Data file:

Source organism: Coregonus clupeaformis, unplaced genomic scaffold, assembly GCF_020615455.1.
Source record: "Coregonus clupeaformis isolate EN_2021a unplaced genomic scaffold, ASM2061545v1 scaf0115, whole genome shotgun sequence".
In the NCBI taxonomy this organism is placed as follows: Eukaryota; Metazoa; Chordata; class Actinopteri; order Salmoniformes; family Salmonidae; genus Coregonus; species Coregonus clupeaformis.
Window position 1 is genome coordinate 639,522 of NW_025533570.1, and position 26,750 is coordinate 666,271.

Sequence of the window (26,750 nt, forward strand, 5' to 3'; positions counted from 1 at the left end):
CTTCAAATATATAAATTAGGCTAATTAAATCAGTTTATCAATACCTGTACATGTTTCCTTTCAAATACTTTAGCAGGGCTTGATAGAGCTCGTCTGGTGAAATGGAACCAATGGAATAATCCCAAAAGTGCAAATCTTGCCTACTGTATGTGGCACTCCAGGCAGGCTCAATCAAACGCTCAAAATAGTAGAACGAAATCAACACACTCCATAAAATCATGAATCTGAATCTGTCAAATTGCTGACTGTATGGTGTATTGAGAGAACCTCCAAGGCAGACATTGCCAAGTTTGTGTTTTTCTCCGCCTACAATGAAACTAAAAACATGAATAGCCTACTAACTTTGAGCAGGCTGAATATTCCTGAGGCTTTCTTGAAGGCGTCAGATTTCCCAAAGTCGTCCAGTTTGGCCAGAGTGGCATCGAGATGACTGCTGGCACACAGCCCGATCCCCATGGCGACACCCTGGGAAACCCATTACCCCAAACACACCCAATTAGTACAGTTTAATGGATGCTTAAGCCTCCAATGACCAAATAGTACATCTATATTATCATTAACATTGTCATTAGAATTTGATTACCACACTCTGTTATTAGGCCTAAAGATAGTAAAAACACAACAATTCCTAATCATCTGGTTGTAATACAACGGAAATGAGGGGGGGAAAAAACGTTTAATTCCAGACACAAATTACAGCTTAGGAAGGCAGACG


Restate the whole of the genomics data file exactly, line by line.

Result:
Source organism: Coregonus clupeaformis, unplaced genomic scaffold, assembly GCF_020615455.1.
Source record: "Coregonus clupeaformis isolate EN_2021a unplaced genomic scaffold, ASM2061545v1 scaf0115, whole genome shotgun sequence".
In the NCBI taxonomy this organism is placed as follows: Eukaryota; Metazoa; Chordata; class Actinopteri; order Salmoniformes; family Salmonidae; genus Coregonus; species Coregonus clupeaformis.
Window position 1 is genome coordinate 639,522 of NW_025533570.1, and position 26,750 is coordinate 666,271.

Sequence of the window (26,750 nt, forward strand, 5' to 3'; positions counted from 1 at the left end):
CTTCAAATATATAAATTAGGCTAATTAAATCAGTTTATCAATACCTGTACATGTTTCCTTTCAAATACTTTAGCAGGGCTTGATAGAGCTCGTCTGGTGAAATGGAACCAATGGAATAATCCCAAAAGTGCAAATCTTGCCTACTGTATGTGGCACTCCAGGCAGGCTCAATCAAACGCTCAAAATAGTAGAACGAAATCAACACACTCCATAAAATCATGAATCTGAATCTGTCAAATTGCTGACTGTATGGTGTATTGAGAGAACCTCCAAGGCAGACATTGCCAAGTTTGTGTTTTTCTCCGCCTACAATGAAACTAAAAACATGAATAGCCTACTAACTTTGAGCAGGCTGAATATTCCTGAGGCTTTCTTGAAGGCGTCAGATTTCCCAAAGTCGTCCAGTTTGGCCAGAGTGGCATCGAGATGACTGCTGGCACACAGCCCGATCCCCATGGCGACACCCTGGGAAACCCATTACCCCAAACACACCCAATTAGTACAGTTTAATGGATGCTTAAGCCTCCAATGACCAAATAGTACATCTATATTATCATTAACATTGTCATTAGAATTTGATTACCACACTCTGTTATTAGGCCTAAAGATAGTAAAAACACAACAATTCCTAATCATCTGGTTGTAATACAACGGAAATGAGGGGGGGAAAAAACGTTTAATTCCAGACACAAATTACAGCTTAGGAAGGCAGACG